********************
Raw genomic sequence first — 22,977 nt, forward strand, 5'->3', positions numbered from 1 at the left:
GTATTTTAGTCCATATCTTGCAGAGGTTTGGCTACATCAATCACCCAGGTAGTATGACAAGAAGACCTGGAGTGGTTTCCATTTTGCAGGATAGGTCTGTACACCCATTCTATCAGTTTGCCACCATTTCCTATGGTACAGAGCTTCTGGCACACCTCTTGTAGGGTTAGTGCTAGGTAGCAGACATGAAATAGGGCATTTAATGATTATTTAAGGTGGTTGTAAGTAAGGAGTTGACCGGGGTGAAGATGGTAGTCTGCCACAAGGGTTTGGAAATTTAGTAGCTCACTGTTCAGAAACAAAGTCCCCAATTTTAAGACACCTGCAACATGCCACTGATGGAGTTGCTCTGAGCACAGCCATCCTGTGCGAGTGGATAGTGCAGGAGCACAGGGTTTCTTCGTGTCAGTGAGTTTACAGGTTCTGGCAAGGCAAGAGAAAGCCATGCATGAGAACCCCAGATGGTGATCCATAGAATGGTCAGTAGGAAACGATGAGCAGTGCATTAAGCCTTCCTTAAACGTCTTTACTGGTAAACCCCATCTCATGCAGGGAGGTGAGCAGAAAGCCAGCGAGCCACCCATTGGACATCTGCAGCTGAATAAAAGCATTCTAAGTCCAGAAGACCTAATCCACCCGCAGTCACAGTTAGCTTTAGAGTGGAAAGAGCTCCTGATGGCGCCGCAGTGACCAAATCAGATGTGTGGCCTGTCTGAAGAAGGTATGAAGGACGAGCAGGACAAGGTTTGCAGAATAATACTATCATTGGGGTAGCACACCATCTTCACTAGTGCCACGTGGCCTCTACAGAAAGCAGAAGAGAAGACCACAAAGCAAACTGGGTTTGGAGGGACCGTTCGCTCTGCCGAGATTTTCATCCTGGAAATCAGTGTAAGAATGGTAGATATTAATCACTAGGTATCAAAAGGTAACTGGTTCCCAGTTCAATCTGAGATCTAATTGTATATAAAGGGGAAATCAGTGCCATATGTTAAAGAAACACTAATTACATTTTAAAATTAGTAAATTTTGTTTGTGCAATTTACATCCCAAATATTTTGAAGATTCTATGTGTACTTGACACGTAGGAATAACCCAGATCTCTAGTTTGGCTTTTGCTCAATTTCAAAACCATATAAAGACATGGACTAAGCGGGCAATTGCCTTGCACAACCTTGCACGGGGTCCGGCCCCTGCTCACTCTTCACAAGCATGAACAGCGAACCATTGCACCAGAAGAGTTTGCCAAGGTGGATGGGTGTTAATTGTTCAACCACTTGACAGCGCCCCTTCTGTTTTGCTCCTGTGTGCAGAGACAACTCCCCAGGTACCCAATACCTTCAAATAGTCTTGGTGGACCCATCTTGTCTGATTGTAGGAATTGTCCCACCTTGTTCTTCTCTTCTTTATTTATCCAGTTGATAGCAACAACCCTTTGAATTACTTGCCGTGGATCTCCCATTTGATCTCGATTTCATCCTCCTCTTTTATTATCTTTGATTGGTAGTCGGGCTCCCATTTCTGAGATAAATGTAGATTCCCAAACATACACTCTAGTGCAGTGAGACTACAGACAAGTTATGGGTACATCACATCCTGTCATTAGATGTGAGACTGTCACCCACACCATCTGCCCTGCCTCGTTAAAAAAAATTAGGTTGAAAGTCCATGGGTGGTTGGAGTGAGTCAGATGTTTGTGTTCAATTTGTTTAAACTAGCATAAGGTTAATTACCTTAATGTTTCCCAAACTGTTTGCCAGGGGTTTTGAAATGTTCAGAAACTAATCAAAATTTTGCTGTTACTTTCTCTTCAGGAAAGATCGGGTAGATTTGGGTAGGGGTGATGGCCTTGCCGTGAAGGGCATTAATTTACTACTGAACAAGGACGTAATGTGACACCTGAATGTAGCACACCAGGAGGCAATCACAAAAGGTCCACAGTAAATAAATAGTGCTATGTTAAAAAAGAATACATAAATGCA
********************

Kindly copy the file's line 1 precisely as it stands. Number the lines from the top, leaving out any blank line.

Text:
Raw genomic sequence first — 22,977 nt, forward strand, 5'->3', positions numbered from 1 at the left: